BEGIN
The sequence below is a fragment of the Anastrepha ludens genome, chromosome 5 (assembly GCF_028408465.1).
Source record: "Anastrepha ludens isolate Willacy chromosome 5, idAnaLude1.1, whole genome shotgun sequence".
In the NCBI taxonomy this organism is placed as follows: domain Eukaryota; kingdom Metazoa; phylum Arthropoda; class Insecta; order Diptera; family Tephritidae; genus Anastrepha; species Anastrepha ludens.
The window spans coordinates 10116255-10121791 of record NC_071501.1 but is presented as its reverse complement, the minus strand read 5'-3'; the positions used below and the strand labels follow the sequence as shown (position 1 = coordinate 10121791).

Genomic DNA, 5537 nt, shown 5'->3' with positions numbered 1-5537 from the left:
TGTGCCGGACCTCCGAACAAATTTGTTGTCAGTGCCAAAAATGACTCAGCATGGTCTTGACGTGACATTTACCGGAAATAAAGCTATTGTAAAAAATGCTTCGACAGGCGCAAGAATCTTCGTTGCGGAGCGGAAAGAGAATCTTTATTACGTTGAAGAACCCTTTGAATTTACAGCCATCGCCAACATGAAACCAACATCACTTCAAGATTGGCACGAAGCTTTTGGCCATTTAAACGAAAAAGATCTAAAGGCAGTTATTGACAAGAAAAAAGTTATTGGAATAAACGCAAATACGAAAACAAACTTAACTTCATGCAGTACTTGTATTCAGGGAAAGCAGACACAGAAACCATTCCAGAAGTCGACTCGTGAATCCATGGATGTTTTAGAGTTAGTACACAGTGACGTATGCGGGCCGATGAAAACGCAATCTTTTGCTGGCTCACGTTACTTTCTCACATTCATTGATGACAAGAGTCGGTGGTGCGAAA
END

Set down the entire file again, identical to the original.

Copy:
The sequence below is a fragment of the Anastrepha ludens genome, chromosome 5 (assembly GCF_028408465.1).
Source record: "Anastrepha ludens isolate Willacy chromosome 5, idAnaLude1.1, whole genome shotgun sequence".
In the NCBI taxonomy this organism is placed as follows: domain Eukaryota; kingdom Metazoa; phylum Arthropoda; class Insecta; order Diptera; family Tephritidae; genus Anastrepha; species Anastrepha ludens.
The window spans coordinates 10116255-10121791 of record NC_071501.1 but is presented as its reverse complement, the minus strand read 5'-3'; the positions used below and the strand labels follow the sequence as shown (position 1 = coordinate 10121791).

Genomic DNA, 5537 nt, shown 5'->3' with positions numbered 1-5537 from the left:
TGTGCCGGACCTCCGAACAAATTTGTTGTCAGTGCCAAAAATGACTCAGCATGGTCTTGACGTGACATTTACCGGAAATAAAGCTATTGTAAAAAATGCTTCGACAGGCGCAAGAATCTTCGTTGCGGAGCGGAAAGAGAATCTTTATTACGTTGAAGAACCCTTTGAATTTACAGCCATCGCCAACATGAAACCAACATCACTTCAAGATTGGCACGAAGCTTTTGGCCATTTAAACGAAAAAGATCTAAAGGCAGTTATTGACAAGAAAAAAGTTATTGGAATAAACGCAAATACGAAAACAAACTTAACTTCATGCAGTACTTGTATTCAGGGAAAGCAGACACAGAAACCATTCCAGAAGTCGACTCGTGAATCCATGGATGTTTTAGAGTTAGTACACAGTGACGTATGCGGGCCGATGAAAACGCAATCTTTTGCTGGCTCACGTTACTTTCTCACATTCATTGATGACAAGAGTCGGTGGTGCGAAA